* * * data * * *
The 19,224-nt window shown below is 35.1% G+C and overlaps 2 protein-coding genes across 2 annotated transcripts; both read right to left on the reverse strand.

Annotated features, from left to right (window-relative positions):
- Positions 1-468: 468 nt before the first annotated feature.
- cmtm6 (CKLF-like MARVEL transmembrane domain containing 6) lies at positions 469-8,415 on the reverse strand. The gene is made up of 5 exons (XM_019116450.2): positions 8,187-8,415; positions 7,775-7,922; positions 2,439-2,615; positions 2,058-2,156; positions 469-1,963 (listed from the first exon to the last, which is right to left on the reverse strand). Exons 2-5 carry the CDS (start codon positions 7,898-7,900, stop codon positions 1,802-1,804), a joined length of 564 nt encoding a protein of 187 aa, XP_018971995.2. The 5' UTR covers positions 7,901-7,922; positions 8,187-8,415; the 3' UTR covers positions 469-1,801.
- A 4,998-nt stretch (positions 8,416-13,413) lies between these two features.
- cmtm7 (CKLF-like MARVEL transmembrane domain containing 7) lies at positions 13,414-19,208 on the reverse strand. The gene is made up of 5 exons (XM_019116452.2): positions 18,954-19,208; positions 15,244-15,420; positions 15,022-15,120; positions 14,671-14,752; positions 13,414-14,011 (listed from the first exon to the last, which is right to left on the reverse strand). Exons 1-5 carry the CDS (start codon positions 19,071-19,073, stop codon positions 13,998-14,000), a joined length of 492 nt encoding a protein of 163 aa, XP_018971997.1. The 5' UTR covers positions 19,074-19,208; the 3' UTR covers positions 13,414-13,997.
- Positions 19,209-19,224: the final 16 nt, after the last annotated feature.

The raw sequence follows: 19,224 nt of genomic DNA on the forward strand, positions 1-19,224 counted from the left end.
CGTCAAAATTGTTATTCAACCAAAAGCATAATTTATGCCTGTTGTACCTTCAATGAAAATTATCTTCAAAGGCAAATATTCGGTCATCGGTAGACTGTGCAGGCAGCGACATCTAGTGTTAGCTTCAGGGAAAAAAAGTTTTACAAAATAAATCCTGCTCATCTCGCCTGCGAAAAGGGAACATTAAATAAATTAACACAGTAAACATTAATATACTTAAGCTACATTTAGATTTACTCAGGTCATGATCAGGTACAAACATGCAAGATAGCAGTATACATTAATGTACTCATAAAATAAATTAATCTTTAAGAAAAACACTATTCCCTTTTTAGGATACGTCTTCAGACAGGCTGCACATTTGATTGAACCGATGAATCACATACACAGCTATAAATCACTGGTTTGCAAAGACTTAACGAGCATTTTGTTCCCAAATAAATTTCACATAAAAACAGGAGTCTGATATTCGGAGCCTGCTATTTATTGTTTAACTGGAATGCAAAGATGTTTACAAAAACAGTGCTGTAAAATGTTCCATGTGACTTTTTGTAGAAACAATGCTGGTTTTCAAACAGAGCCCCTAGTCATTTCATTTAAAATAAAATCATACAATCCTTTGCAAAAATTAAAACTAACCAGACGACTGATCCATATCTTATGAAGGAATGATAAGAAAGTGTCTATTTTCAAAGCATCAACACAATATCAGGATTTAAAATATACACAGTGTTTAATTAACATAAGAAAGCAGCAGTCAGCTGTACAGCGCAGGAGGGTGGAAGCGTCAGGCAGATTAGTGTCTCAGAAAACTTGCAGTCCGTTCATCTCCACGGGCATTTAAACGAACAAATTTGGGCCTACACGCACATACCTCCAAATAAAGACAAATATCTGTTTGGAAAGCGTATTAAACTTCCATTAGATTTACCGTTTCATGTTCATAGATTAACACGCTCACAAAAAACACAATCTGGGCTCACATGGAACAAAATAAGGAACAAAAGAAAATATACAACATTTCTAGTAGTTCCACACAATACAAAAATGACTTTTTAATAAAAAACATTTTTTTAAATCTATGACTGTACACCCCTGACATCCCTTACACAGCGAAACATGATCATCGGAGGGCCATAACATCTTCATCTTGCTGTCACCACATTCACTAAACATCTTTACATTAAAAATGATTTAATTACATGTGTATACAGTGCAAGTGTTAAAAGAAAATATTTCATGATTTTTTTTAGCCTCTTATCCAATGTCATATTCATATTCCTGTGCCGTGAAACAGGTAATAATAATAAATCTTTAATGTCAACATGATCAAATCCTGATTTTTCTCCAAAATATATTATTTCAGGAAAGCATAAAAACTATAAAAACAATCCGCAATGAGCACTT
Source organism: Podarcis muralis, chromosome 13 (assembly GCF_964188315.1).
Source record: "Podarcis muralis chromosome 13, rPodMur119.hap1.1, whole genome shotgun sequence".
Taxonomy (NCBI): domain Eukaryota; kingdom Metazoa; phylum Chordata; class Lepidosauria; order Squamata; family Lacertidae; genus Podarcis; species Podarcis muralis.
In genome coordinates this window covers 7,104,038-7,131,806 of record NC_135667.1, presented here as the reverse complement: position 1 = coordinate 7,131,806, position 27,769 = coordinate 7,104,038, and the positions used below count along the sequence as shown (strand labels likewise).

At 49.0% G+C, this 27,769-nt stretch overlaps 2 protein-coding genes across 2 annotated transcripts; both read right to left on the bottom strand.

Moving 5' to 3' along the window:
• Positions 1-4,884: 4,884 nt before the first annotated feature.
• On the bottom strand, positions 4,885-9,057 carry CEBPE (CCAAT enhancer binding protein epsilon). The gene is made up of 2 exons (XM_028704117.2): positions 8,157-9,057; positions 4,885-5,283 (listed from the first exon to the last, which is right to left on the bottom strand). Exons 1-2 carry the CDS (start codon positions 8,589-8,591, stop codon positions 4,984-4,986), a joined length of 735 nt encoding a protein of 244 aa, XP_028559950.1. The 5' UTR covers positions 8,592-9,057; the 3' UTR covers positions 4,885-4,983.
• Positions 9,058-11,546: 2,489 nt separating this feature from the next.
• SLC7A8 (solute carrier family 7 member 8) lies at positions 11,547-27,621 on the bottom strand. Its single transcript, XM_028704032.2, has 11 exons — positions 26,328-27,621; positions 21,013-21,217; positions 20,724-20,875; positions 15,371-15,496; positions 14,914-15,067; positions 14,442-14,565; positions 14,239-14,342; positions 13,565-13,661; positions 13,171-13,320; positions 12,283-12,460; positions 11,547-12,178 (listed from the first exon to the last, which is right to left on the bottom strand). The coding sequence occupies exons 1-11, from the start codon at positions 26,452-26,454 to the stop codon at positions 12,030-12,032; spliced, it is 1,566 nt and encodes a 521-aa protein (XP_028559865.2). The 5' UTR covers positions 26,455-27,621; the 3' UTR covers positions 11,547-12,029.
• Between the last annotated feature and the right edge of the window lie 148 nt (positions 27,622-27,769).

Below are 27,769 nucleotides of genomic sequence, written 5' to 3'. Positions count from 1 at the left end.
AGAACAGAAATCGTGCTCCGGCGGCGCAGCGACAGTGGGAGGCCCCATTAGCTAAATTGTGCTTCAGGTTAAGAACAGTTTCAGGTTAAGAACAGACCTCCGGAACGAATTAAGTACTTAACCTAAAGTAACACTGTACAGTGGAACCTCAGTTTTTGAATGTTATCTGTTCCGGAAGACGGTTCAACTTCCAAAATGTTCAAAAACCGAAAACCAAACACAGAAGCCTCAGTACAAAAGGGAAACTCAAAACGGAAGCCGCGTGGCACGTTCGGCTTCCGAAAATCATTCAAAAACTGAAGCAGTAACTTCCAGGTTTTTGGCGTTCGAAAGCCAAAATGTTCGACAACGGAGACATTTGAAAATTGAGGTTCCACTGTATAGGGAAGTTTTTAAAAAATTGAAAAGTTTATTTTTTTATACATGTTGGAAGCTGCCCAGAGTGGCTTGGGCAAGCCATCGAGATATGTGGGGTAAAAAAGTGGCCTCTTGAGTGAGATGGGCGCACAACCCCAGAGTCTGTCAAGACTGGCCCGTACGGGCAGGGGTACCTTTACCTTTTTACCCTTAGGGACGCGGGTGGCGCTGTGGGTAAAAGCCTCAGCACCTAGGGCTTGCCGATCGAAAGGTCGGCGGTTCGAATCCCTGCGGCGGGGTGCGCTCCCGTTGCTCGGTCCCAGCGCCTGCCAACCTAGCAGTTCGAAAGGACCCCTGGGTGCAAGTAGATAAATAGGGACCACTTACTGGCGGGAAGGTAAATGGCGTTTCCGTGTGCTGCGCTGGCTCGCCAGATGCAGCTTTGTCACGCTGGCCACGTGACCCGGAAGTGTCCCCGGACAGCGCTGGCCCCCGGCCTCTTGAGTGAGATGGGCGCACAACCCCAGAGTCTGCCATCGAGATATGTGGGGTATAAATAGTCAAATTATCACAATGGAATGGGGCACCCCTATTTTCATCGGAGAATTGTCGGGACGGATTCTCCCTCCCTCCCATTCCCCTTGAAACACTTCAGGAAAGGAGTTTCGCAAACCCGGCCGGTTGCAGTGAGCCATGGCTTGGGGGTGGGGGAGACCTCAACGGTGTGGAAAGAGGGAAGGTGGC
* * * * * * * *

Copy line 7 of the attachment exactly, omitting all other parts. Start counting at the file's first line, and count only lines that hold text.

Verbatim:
- Positions 19,209-19,224: the final 16 nt, after the last annotated feature.